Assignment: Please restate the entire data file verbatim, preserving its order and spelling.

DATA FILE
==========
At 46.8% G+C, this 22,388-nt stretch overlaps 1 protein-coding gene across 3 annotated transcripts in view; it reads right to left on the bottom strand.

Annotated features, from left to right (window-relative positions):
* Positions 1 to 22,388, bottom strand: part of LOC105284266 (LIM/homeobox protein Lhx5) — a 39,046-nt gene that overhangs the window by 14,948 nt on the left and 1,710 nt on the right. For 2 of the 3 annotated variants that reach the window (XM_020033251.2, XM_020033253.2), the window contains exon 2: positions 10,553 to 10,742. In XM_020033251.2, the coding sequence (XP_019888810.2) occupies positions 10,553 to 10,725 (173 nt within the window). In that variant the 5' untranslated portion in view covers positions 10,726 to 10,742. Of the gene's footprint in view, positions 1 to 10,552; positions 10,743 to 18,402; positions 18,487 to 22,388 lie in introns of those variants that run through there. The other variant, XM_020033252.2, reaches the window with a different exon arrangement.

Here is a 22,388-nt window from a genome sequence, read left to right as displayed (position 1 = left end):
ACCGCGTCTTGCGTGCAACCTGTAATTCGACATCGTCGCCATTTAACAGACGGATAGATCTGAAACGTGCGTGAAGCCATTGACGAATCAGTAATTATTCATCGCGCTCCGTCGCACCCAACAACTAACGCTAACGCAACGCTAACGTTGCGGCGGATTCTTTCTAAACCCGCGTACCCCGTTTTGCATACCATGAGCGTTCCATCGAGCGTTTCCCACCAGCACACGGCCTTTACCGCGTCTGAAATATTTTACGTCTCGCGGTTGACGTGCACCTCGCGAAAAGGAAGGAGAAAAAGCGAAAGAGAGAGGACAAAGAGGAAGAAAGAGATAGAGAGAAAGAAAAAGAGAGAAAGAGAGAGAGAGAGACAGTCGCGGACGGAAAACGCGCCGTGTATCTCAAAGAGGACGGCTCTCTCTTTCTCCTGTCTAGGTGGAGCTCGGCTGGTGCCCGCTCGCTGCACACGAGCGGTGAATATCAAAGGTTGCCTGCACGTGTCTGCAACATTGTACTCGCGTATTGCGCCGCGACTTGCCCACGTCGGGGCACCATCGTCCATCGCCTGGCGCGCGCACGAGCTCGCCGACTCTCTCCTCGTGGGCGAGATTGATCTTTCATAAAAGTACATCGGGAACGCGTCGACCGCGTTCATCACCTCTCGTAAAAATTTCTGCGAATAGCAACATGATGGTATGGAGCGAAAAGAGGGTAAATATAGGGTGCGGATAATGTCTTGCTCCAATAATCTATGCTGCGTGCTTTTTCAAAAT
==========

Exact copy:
At 46.8% G+C, this 22,388-nt stretch overlaps 1 protein-coding gene across 3 annotated transcripts in view; it reads right to left on the bottom strand.

Annotated features, from left to right (window-relative positions):
* Positions 1 to 22,388, bottom strand: part of LOC105284266 (LIM/homeobox protein Lhx5) — a 39,046-nt gene that overhangs the window by 14,948 nt on the left and 1,710 nt on the right. For 2 of the 3 annotated variants that reach the window (XM_020033251.2, XM_020033253.2), the window contains exon 2: positions 10,553 to 10,742. In XM_020033251.2, the coding sequence (XP_019888810.2) occupies positions 10,553 to 10,725 (173 nt within the window). In that variant the 5' untranslated portion in view covers positions 10,726 to 10,742. Of the gene's footprint in view, positions 1 to 10,552; positions 10,743 to 18,402; positions 18,487 to 22,388 lie in introns of those variants that run through there. The other variant, XM_020033252.2, reaches the window with a different exon arrangement.

Here is a 22,388-nt window from a genome sequence, read left to right as displayed (position 1 = left end):
ACCGCGTCTTGCGTGCAACCTGTAATTCGACATCGTCGCCATTTAACAGACGGATAGATCTGAAACGTGCGTGAAGCCATTGACGAATCAGTAATTATTCATCGCGCTCCGTCGCACCCAACAACTAACGCTAACGCAACGCTAACGTTGCGGCGGATTCTTTCTAAACCCGCGTACCCCGTTTTGCATACCATGAGCGTTCCATCGAGCGTTTCCCACCAGCACACGGCCTTTACCGCGTCTGAAATATTTTACGTCTCGCGGTTGACGTGCACCTCGCGAAAAGGAAGGAGAAAAAGCGAAAGAGAGAGGACAAAGAGGAAGAAAGAGATAGAGAGAAAGAAAAAGAGAGAAAGAGAGAGAGAGAGACAGTCGCGGACGGAAAACGCGCCGTGTATCTCAAAGAGGACGGCTCTCTCTTTCTCCTGTCTAGGTGGAGCTCGGCTGGTGCCCGCTCGCTGCACACGAGCGGTGAATATCAAAGGTTGCCTGCACGTGTCTGCAACATTGTACTCGCGTATTGCGCCGCGACTTGCCCACGTCGGGGCACCATCGTCCATCGCCTGGCGCGCGCACGAGCTCGCCGACTCTCTCCTCGTGGGCGAGATTGATCTTTCATAAAAGTACATCGGGAACGCGTCGACCGCGTTCATCACCTCTCGTAAAAATTTCTGCGAATAGCAACATGATGGTATGGAGCGAAAAGAGGGTAAATATAGGGTGCGGATAATGTCTTGCTCCAATAATCTATGCTGCGTGCTTTTTCAAAAT